Nexus 9 Teardown Shows It Is Not Easy To Repair Google's Newest Tablet

Its only Tuesday and yet it is already officially Google Nexus 9 week with the device getting its full release yesterday. As such those who want to pick up one can either get it via Google Play or if you cannot wait then check out your local Best Buy store. By now we all know what you get inside including 2GB RAM and a Nvidia Tegra K1 64-bit Dual-Core processor (clocked at 2.3GHz). Not to mention an 8MP rear camera, 1.6MP front camera and a 6,700mAh battery. Now thanks to the guys over at iFixit we can take a look at really what you get inside and not just a bunch of names and numbers. Yes, within 24 hours of the tablet's release the iFixit team have already stripped the Nexus 9 to pieces and allowed us a rare look at what really is on offer inside. First up, lets cut straight to the chase. Overall the iFixit team scored the Nexus 9 at a quite disappointing 3 out of 10 in terms of repairability. Now to put this into perspective the 2012 and 2013 Nexus 7's both scored a respectable 7 out of 10 in terms of of how easy they are to repair. So a 3 out of 10 really is quite poor and does suggest repairing the item won't be so easy and probably not a DIY job.

Why was the score low? Well there are a couple of reasons. According to the report actually opening the device and removing its back cover is quite easy with just clips attaching the casing to the unit. That said, the guys immediately noted that by removing the cover there is a good chance of disconnecting the camera. Although this does sound like a massive issue. The camera is actually attached underneath the motherboard and as such reconnection would require removing the motherboard. On a side note the team did point out that the actual camera is the same used in the HTC Desire 610. Another big criticism which greatly affected the overall score was the seemingly overuse of adhesive to attach various components inside. Both the battery and the LCD screen were noted as being highly glued down not to mention "the maze of tape and thin delicate cables". In particular the LCD screen is fused to the display glass and as such was noted as being somewhat inseparable. On top of this, the display glass was also then firmly glued to the midframe. This resulted in the team suggesting would be a complete unit replacement opposed to part replacement in the event of a cracked screen. In short and referring to the separation of the LCD screen from the glass "it requires an insane amount of heat, patience and prying"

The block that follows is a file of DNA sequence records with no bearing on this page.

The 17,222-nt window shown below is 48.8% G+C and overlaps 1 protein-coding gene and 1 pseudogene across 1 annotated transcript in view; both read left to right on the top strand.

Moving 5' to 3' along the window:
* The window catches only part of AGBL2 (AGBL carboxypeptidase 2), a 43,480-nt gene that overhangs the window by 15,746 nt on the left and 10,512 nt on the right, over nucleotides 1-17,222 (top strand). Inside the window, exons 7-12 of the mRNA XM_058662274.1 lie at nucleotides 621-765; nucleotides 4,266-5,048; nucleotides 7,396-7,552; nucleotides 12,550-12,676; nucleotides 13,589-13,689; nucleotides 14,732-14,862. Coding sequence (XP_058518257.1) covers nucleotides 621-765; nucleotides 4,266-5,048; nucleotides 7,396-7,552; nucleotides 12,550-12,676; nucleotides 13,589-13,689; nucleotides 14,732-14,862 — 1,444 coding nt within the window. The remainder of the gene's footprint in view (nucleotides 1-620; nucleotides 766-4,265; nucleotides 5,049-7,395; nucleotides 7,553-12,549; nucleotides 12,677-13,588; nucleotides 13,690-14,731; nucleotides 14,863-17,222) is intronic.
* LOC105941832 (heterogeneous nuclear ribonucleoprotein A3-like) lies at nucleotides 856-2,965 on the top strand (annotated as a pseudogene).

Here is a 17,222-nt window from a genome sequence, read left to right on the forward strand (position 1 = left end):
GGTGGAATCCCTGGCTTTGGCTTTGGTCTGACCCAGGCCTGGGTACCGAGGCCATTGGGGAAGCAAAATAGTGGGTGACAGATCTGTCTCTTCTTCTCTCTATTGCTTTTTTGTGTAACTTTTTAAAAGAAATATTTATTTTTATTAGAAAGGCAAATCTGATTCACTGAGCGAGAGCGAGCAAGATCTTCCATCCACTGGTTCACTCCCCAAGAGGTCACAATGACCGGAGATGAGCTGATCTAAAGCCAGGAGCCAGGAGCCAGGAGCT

So in spite of the performance of the Nexus 9 being of a high-end it seems the actual construction of the unit is less impressive. The Nexus 9 seems to be one of those crammed in units with multiple aspects glued down to hold in place. The team actually noted that the adhesive used is "one of the toughest we've encountered on a tablet" which further highlighted the difficulty in repairing the unit. So what do you think about the results?

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John Anon

Editor-in-Chief
John has been writing about and reviewing tech products since 2014 after making the transition from writing about and reviewing airlines. With a background in Psychology, John has a particular interest in the science and future of the industry. Besides adopting the Managing Editor role at AH John also covers much of the news surrounding audio and visual tech, including cord-cutting, the state of Pay-TV, and Android TV. Contact him at [email protected]